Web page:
President Obama has proposed a number of initiatives that will cost trillions of dollars. The question is who will pay for it.
by Jim Iannuzo
California has a chronic overspending problem resulting in a current fiscal year deficit of at least 25 billion dollars. In reality it is higher than this but accounting gimmicks, some spending cuts and federal stimulus money mask the true largess. Next year it is already projected to be around 40 billion with regular upward revisions.
Governor Arnold Schwarzenegger presented California voters with six ballot measures to partially shore up their irresponsible spending. The only initiative approved by voters limits legislative pay, the other five which would have raised taxes, failed by super majority margins. The results are clear, voters rejected proposed tax increases. Further, voters indicated their distrust of the politicians and bureaucrats in Sacramento and Washington D.C.. What happened to President Obama's call for change? It seems voters in California don't have very much left.
Credit rating agencies have cut California's debt rating to A (lower medium grade) which is the lowest among the 50 U.S. states. With 70 billion dollars in outstanding state general obligation bonds, each California resident (man women and child) must write a check for $2500 to retire their share of the debt. The typical family of four is on the hook for $10,000 at the state level without any consideration of federal and local debt.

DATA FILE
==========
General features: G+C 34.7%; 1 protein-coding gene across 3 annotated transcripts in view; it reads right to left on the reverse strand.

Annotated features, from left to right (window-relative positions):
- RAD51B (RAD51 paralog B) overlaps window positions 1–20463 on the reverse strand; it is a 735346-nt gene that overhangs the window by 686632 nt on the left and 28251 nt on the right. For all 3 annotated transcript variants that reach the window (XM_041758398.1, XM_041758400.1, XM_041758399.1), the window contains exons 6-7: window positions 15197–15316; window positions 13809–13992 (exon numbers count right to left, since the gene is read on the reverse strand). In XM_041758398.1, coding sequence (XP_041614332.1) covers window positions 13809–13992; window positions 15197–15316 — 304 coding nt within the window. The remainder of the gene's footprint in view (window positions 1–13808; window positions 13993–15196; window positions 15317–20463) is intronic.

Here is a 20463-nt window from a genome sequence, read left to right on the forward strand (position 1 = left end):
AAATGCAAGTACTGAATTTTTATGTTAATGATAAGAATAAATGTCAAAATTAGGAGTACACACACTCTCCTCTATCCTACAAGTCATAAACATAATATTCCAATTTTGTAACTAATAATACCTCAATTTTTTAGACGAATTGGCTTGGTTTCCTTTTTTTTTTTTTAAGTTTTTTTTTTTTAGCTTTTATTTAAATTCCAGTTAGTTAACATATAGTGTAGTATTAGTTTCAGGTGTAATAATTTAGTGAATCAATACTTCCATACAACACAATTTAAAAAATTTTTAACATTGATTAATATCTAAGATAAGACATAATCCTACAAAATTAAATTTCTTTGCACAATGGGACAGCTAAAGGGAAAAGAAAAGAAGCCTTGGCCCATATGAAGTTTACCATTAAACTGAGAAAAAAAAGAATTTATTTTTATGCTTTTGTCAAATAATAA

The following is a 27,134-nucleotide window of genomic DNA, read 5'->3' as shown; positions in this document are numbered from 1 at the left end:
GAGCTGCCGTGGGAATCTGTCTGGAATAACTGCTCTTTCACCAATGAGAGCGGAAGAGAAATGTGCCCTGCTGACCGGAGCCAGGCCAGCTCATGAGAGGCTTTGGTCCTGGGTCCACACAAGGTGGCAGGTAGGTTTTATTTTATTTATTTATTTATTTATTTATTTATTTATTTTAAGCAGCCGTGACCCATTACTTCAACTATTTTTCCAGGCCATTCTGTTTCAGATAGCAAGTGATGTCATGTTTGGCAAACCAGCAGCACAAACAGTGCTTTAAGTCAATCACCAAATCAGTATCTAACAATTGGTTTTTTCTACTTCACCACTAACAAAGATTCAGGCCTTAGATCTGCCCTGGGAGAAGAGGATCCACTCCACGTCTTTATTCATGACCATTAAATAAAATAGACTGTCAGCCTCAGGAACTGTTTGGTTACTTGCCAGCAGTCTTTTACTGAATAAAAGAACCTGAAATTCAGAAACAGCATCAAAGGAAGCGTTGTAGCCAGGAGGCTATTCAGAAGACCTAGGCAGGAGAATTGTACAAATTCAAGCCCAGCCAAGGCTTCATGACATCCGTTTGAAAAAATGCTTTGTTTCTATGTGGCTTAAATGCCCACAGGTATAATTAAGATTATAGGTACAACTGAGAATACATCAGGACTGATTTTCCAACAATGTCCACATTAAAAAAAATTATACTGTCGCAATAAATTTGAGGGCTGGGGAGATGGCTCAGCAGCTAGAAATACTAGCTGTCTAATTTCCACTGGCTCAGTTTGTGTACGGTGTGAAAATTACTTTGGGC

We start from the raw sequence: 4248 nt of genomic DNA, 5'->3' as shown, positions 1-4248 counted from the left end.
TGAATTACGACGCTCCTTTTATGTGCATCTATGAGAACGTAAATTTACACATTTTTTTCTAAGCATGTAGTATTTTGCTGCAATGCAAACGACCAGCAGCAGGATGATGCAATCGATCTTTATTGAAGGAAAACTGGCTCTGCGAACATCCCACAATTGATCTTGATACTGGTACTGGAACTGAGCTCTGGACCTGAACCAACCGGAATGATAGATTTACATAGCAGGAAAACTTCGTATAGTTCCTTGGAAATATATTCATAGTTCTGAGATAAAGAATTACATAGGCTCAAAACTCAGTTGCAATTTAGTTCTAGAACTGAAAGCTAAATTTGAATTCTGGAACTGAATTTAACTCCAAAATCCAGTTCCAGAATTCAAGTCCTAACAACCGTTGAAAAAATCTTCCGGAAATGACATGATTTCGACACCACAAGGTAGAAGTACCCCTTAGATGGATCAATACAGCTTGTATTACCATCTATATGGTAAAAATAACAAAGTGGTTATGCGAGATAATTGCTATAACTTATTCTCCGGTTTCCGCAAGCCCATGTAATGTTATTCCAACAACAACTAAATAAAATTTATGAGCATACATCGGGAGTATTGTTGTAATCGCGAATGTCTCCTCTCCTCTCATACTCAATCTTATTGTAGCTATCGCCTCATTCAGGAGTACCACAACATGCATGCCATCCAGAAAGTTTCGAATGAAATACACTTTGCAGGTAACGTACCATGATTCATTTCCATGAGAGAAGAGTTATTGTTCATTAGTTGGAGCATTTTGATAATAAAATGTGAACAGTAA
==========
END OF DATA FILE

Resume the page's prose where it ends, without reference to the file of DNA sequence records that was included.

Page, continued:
According to Frederic Bastiat, "Government is the great fiction through which everybody endeavors to live at the expense of everybody else." Should Californian's be able to use the federal government to pass their debt on to other states? Let's look at one example.
|2009 Deficit (Billions)
|State Income Tax
|State Sales Tax
|Per Capita Income
As you can see, a resident of Wyoming has no interest in emulating California. It's actually hard to imagine that both states are geographic cousins. What's obvious is that Wyoming has chosen to limit taxes while California has not. Wyoming is fiscally strong while California is weak.
Becoming your brother's keeper is not the solution to California's budget problems. Closing Sacramento and substituting Cheyenne is the first step in fixing California's problems. Rejecting socialism, eliminating coercive government policies, promoting free markets with individual liberty would begin to maximize prosperity. Lastly don't forget California, you do have a Total Recall option http://totalrecall2009.com/ .
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